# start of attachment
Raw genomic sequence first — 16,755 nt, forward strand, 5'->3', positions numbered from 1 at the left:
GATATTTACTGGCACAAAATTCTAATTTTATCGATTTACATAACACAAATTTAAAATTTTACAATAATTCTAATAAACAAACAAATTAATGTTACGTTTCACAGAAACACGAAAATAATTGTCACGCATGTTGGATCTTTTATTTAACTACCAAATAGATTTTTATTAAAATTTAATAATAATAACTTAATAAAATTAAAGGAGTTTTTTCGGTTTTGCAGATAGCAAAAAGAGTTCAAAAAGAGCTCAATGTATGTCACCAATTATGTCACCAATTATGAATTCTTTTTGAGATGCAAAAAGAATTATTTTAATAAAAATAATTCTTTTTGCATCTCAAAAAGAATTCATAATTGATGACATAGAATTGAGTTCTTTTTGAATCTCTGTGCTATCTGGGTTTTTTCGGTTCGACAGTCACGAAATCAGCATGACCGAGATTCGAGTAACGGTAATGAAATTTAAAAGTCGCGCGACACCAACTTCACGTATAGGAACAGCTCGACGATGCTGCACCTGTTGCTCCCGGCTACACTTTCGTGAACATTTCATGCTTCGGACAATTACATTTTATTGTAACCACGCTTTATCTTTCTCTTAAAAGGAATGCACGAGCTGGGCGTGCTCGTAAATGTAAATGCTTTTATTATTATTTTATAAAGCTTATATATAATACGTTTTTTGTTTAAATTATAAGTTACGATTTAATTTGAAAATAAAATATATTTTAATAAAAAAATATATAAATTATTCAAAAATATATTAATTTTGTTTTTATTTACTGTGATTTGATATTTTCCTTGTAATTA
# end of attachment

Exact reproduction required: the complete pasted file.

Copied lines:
Raw genomic sequence first — 16,755 nt, forward strand, 5'->3', positions numbered from 1 at the left:
GATATTTACTGGCACAAAATTCTAATTTTATCGATTTACATAACACAAATTTAAAATTTTACAATAATTCTAATAAACAAACAAATTAATGTTACGTTTCACAGAAACACGAAAATAATTGTCACGCATGTTGGATCTTTTATTTAACTACCAAATAGATTTTTATTAAAATTTAATAATAATAACTTAATAAAATTAAAGGAGTTTTTTCGGTTTTGCAGATAGCAAAAAGAGTTCAAAAAGAGCTCAATGTATGTCACCAATTATGTCACCAATTATGAATTCTTTTTGAGATGCAAAAAGAATTATTTTAATAAAAATAATTCTTTTTGCATCTCAAAAAGAATTCATAATTGATGACATAGAATTGAGTTCTTTTTGAATCTCTGTGCTATCTGGGTTTTTTCGGTTCGACAGTCACGAAATCAGCATGACCGAGATTCGAGTAACGGTAATGAAATTTAAAAGTCGCGCGACACCAACTTCACGTATAGGAACAGCTCGACGATGCTGCACCTGTTGCTCCCGGCTACACTTTCGTGAACATTTCATGCTTCGGACAATTACATTTTATTGTAACCACGCTTTATCTTTCTCTTAAAAGGAATGCACGAGCTGGGCGTGCTCGTAAATGTAAATGCTTTTATTATTATTTTATAAAGCTTATATATAATACGTTTTTTGTTTAAATTATAAGTTACGATTTAATTTGAAAATAAAATATATTTTAATAAAAAAATATATAAATTATTCAAAAATATATTAATTTTGTTTTTATTTACTGTGATTTGATATTTTCCTTGTAATTA